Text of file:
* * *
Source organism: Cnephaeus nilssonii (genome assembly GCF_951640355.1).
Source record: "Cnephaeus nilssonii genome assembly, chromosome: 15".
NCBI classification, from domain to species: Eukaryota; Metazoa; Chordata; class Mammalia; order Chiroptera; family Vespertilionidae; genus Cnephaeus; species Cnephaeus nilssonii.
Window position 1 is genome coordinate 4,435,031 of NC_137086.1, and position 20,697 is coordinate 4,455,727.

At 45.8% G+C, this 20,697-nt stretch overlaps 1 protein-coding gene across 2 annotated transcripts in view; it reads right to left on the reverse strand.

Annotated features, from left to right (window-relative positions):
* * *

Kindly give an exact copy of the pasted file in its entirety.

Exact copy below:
Source organism: Cnephaeus nilssonii (genome assembly GCF_951640355.1).
Source record: "Cnephaeus nilssonii genome assembly, chromosome: 15".
NCBI classification, from domain to species: Eukaryota; Metazoa; Chordata; class Mammalia; order Chiroptera; family Vespertilionidae; genus Cnephaeus; species Cnephaeus nilssonii.
Window position 1 is genome coordinate 4,435,031 of NC_137086.1, and position 20,697 is coordinate 4,455,727.

At 45.8% G+C, this 20,697-nt stretch overlaps 1 protein-coding gene across 2 annotated transcripts in view; it reads right to left on the reverse strand.

Annotated features, from left to right (window-relative positions):